Army National Guard and Transformation: Relevance for Ongoing and Future Missions   [open pdf - 480KB]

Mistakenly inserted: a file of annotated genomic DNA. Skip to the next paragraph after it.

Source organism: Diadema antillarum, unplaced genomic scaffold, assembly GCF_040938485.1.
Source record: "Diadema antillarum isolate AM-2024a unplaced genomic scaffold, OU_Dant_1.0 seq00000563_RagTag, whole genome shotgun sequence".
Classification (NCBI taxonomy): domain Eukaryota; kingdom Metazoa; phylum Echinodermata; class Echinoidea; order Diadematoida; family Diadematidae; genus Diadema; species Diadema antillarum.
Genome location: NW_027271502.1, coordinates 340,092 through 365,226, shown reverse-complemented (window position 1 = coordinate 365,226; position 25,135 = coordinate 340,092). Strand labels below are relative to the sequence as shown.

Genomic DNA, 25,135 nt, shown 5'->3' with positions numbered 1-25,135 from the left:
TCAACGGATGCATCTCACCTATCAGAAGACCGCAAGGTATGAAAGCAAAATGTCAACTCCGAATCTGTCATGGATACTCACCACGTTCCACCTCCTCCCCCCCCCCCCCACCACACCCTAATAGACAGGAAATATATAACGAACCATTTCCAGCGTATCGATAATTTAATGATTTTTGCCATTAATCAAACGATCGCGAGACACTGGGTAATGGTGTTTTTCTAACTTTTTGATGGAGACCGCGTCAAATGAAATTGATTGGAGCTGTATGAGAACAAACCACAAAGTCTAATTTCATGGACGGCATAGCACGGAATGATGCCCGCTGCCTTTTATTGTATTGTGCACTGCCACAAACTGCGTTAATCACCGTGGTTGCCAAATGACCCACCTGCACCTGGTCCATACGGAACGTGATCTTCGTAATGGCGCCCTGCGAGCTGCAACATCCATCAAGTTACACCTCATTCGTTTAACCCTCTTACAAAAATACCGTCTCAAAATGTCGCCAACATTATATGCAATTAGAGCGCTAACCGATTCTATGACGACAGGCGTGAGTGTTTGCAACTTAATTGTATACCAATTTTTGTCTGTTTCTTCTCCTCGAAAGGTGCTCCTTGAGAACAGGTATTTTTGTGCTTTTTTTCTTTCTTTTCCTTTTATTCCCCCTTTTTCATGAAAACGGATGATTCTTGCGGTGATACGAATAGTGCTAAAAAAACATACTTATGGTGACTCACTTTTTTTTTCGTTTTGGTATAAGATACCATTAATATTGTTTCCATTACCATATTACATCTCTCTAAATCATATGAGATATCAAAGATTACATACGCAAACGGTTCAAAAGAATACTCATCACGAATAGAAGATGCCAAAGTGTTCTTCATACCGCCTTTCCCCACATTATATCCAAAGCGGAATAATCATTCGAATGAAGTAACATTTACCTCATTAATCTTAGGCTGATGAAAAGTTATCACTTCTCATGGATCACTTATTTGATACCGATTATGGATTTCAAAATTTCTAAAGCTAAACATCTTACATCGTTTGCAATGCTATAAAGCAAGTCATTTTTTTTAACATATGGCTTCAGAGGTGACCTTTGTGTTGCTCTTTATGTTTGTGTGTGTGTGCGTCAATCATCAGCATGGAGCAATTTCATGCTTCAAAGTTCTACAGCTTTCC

"Increasingly, since the end of Desert Storm, the Army National Guard (ARNG) has conducted more overseas missions with fewer resources. In operations since the events of 9/11, mobilizations are at their highest levels since World War II. The ARNG has done this using a 'Cold War' force structure and mobilization process to 'call-up' units and individuals 'as needed' while simultaneously supporting domestic missions. Most agree that the ARNG must change in order to meet the expectation that it is now required as an operational force vice a strategic reserve. The primary question this monograph seeks to answer is how should the ARNG change to meet this new role? Some advocate a return to a strategic reserve role or specializing portions of the ARNG to meet specific needs in Stability and Civil Support Operations. The Army is suggesting transforming the ARNG through three initiatives that will provide capabilities based solution vice specializing force structure for specific missions. The ARNG transformation approach appears to provide the best solution for operating in the new environment. However, in order for this transformation to be functional the Army and the ARNG must overcome traditional issues based on their relationship that dates back to the early 20th Century. The ARNG fills a dual role and has an expectation to respond to domestic as well as foreign contingencies. The operational nature of the ARNG now requires that domestic mission planning receive the priority that overseas contingencies receive to allow alignment of resources with tasks across the spectrum of operations. Further, that the Army must resource the ARNG to its full level of requirements vice the previous method of tiered funding. Addressing these two issues allows the transforming ARNG to function properly as an operational force as required for national security."

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